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    ABSTRACT: The regenerating mouse digit tip is a unique model for investigating blastema formation and epimorphic regeneration in mammals. The blastema is characteristically avascular and we previously reported that blastema expression of a known anti-angiogenic factor gene, Pedf, correlated with a successful regenerative response (Yu, L., Han, M., Yan, M., Lee, E. C., Lee, J., Muneoka, K., 2010. BMP signaling induces digit regeneration in neonatal mice. Development. 137, 551–9). Here we show that during regeneration Vegfa transcripts are not detected in the blastema but are expressed at the onset of differentiation. Treating the amputation wound with VEGF enhances angiogenesis but inhibits regeneration. We next tested BMP9, another known mediator of angiogenesis, and found that BMP9 is also a potent inhibitor of digit tip regeneration. BMP9 induces Vegfa expression in the digit stump suggesting that regenerative failure was mediated by enhanced angiogenesis. Finally, we show that BMP9 inhibition of regeneration is completely rescued by treatment with PEDF. These studies show that precocious angiogenesis is inhibitory for regeneration, and provide compelling evidence that the regulation of angiogenesis is a critical factor in designing therapies aimed at stimulating mammalian regeneration.This article is protected by copyright. All rights reserved.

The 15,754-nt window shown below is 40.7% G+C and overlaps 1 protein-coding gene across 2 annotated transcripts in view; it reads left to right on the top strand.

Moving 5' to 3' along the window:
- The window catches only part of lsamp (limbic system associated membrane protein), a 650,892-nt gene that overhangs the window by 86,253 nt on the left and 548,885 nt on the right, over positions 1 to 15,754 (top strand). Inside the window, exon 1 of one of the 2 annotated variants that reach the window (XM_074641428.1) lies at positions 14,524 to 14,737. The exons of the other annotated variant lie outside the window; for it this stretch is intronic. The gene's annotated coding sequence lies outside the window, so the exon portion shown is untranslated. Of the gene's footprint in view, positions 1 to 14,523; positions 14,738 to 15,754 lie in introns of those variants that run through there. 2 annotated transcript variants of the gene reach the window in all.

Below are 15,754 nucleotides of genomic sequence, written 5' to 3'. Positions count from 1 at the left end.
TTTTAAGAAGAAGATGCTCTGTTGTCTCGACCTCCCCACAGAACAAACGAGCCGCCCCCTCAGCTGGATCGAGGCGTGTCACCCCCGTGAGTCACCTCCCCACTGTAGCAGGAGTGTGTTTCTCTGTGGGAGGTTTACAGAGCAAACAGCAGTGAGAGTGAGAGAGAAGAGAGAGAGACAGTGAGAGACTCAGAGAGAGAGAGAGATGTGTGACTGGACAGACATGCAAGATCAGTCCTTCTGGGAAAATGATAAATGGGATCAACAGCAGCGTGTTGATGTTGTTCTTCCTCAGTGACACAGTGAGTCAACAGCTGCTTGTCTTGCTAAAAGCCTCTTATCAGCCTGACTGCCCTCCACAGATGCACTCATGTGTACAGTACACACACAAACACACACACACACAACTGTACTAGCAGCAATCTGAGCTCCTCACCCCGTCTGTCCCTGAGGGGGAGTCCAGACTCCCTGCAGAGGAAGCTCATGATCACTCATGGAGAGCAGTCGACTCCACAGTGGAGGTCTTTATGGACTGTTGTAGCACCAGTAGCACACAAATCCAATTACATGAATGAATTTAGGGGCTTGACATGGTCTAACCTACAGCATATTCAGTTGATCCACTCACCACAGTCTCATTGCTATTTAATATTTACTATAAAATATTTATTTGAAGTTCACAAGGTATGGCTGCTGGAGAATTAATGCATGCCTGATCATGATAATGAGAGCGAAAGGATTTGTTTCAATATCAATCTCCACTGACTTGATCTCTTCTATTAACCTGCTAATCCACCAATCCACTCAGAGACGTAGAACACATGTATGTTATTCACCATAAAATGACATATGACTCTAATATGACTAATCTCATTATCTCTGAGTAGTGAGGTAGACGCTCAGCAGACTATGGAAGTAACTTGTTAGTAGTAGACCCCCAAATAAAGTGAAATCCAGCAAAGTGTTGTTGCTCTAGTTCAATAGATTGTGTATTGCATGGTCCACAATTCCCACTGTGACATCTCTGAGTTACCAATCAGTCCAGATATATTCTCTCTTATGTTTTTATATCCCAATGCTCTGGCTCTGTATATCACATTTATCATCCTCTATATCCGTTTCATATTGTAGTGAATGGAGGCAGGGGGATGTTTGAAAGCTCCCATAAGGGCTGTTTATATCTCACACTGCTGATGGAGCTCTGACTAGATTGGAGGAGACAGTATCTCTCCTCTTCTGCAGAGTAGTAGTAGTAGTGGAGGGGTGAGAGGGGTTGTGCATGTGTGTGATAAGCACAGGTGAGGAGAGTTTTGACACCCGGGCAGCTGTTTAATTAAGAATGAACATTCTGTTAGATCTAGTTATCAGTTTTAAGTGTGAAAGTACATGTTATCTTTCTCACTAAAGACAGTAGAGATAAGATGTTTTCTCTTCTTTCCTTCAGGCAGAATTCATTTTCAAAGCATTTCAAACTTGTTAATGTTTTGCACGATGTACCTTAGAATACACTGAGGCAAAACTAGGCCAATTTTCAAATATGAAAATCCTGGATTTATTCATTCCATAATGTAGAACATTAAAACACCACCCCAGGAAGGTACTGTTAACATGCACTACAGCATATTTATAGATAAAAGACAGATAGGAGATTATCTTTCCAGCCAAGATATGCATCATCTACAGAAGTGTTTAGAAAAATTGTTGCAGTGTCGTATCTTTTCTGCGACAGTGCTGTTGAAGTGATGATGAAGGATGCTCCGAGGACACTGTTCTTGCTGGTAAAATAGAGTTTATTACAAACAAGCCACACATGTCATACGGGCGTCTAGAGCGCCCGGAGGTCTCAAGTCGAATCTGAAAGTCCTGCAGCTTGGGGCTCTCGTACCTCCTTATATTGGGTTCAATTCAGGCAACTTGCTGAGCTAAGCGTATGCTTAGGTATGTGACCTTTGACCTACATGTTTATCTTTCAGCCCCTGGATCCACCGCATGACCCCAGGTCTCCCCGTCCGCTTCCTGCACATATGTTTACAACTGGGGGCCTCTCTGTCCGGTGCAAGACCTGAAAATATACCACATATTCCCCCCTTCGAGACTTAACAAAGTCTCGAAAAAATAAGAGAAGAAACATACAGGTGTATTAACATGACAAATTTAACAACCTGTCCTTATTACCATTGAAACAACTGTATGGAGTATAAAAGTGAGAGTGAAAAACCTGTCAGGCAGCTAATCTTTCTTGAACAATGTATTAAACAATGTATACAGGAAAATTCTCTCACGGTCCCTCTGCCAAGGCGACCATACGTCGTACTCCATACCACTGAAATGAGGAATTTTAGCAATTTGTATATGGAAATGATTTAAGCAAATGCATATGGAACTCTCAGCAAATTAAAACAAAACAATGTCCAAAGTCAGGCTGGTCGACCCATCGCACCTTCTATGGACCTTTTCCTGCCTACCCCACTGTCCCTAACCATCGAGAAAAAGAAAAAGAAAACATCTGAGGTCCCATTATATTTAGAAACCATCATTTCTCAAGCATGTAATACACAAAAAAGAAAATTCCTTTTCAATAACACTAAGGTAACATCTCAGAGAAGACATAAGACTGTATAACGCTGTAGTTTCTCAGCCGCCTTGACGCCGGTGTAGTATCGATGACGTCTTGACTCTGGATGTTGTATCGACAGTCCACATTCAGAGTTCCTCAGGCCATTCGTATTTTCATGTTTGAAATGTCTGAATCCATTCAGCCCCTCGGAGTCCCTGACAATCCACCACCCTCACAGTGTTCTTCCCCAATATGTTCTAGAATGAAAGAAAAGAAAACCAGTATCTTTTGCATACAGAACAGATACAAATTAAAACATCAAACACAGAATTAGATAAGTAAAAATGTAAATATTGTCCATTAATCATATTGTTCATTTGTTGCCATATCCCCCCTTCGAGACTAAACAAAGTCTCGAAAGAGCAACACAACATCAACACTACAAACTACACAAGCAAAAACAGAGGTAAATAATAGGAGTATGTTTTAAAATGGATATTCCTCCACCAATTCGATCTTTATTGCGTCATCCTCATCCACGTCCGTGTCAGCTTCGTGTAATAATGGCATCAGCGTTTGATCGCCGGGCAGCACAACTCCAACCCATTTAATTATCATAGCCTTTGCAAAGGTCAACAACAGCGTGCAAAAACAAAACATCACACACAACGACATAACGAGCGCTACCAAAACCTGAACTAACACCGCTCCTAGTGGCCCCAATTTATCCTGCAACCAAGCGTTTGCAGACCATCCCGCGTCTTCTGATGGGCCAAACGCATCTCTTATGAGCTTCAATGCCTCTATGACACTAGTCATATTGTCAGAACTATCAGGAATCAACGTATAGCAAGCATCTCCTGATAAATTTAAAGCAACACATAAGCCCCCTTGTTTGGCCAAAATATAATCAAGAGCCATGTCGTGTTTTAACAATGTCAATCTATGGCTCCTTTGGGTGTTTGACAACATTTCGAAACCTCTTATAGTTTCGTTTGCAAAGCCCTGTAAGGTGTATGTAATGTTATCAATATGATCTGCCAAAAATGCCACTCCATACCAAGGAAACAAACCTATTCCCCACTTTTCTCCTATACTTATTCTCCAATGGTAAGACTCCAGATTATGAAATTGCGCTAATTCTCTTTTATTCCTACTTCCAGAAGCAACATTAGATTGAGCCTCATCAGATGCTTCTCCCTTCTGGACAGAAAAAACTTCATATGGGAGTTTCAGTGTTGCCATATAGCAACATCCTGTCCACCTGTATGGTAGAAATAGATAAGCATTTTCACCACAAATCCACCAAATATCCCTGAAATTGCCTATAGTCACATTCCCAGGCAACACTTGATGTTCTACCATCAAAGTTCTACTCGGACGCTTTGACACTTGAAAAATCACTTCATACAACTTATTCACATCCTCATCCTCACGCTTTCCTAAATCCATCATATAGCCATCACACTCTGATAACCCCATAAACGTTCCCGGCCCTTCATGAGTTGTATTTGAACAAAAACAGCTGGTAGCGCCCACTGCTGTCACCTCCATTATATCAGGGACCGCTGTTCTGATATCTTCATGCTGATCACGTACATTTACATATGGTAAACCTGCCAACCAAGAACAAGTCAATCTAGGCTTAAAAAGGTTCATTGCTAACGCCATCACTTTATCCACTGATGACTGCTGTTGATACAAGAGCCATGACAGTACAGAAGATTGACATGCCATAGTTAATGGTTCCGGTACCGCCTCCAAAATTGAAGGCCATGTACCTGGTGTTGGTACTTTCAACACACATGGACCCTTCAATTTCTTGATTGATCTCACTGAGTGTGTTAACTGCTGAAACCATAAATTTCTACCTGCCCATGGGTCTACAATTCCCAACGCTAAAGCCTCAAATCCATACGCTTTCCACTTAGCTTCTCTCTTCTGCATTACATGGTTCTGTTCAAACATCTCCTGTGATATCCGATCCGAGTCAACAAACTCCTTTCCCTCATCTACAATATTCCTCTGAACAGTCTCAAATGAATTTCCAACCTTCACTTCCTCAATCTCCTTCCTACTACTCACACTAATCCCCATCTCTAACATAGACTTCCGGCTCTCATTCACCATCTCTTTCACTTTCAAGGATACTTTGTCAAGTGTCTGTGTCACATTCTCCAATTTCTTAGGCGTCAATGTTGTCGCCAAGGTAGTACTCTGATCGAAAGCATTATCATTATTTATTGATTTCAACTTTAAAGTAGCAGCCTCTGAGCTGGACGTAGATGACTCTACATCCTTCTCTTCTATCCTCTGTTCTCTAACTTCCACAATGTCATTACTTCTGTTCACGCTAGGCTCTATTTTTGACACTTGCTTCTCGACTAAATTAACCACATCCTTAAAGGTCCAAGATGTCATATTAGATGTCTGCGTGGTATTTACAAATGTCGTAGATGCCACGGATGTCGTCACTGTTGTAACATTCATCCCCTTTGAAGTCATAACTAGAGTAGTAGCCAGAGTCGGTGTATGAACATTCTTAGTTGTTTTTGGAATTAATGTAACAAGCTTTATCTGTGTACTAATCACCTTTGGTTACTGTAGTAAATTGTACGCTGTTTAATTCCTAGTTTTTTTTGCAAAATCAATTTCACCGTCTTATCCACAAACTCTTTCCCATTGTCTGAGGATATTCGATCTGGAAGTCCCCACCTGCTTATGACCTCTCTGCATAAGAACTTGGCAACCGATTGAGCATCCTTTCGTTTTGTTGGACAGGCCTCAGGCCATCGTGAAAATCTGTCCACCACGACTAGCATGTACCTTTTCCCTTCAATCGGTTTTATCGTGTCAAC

Full-text · Article · Jun 2014